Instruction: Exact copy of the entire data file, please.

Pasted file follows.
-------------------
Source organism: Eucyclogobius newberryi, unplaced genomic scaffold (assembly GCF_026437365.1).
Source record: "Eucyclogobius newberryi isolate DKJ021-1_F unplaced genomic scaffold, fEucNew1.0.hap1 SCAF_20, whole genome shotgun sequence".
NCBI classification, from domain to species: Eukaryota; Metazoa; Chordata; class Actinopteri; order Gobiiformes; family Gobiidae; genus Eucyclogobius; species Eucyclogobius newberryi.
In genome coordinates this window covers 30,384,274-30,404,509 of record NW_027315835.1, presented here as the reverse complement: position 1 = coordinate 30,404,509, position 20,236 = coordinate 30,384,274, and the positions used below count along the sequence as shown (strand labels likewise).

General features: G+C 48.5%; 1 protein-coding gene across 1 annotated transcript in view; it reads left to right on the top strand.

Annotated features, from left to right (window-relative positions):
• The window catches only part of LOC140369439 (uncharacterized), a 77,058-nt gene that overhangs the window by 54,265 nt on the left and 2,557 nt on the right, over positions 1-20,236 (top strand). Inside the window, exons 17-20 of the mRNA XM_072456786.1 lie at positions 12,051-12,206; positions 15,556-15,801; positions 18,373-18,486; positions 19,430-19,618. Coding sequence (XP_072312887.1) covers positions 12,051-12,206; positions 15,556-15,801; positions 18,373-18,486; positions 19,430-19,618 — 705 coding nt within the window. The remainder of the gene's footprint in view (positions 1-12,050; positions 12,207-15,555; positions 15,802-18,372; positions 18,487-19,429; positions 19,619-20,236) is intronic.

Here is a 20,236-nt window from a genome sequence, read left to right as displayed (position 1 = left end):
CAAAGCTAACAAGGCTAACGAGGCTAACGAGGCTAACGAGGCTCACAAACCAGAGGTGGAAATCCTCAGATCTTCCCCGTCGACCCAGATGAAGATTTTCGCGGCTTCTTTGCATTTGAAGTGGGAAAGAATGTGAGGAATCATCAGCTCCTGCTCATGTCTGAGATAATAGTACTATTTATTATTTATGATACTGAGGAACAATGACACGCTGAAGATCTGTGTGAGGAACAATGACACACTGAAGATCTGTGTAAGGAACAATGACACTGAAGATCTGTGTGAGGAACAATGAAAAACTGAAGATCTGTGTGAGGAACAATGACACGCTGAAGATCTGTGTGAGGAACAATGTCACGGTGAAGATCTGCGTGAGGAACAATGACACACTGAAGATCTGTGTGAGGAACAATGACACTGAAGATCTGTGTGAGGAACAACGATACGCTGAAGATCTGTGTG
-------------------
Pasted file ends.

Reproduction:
Source organism: Eucyclogobius newberryi, unplaced genomic scaffold (assembly GCF_026437365.1).
Source record: "Eucyclogobius newberryi isolate DKJ021-1_F unplaced genomic scaffold, fEucNew1.0.hap1 SCAF_20, whole genome shotgun sequence".
NCBI classification, from domain to species: Eukaryota; Metazoa; Chordata; class Actinopteri; order Gobiiformes; family Gobiidae; genus Eucyclogobius; species Eucyclogobius newberryi.
In genome coordinates this window covers 30,384,274-30,404,509 of record NW_027315835.1, presented here as the reverse complement: position 1 = coordinate 30,404,509, position 20,236 = coordinate 30,384,274, and the positions used below count along the sequence as shown (strand labels likewise).

General features: G+C 48.5%; 1 protein-coding gene across 1 annotated transcript in view; it reads left to right on the top strand.

Annotated features, from left to right (window-relative positions):
• The window catches only part of LOC140369439 (uncharacterized), a 77,058-nt gene that overhangs the window by 54,265 nt on the left and 2,557 nt on the right, over positions 1-20,236 (top strand). Inside the window, exons 17-20 of the mRNA XM_072456786.1 lie at positions 12,051-12,206; positions 15,556-15,801; positions 18,373-18,486; positions 19,430-19,618. Coding sequence (XP_072312887.1) covers positions 12,051-12,206; positions 15,556-15,801; positions 18,373-18,486; positions 19,430-19,618 — 705 coding nt within the window. The remainder of the gene's footprint in view (positions 1-12,050; positions 12,207-15,555; positions 15,802-18,372; positions 18,487-19,429; positions 19,619-20,236) is intronic.

Here is a 20,236-nt window from a genome sequence, read left to right as displayed (position 1 = left end):
CAAAGCTAACAAGGCTAACGAGGCTAACGAGGCTAACGAGGCTCACAAACCAGAGGTGGAAATCCTCAGATCTTCCCCGTCGACCCAGATGAAGATTTTCGCGGCTTCTTTGCATTTGAAGTGGGAAAGAATGTGAGGAATCATCAGCTCCTGCTCATGTCTGAGATAATAGTACTATTTATTATTTATGATACTGAGGAACAATGACACGCTGAAGATCTGTGTGAGGAACAATGACACACTGAAGATCTGTGTAAGGAACAATGACACTGAAGATCTGTGTGAGGAACAATGAAAAACTGAAGATCTGTGTGAGGAACAATGACACGCTGAAGATCTGTGTGAGGAACAATGTCACGGTGAAGATCTGCGTGAGGAACAATGACACACTGAAGATCTGTGTGAGGAACAATGACACTGAAGATCTGTGTGAGGAACAACGATACGCTGAAGATCTGTGTG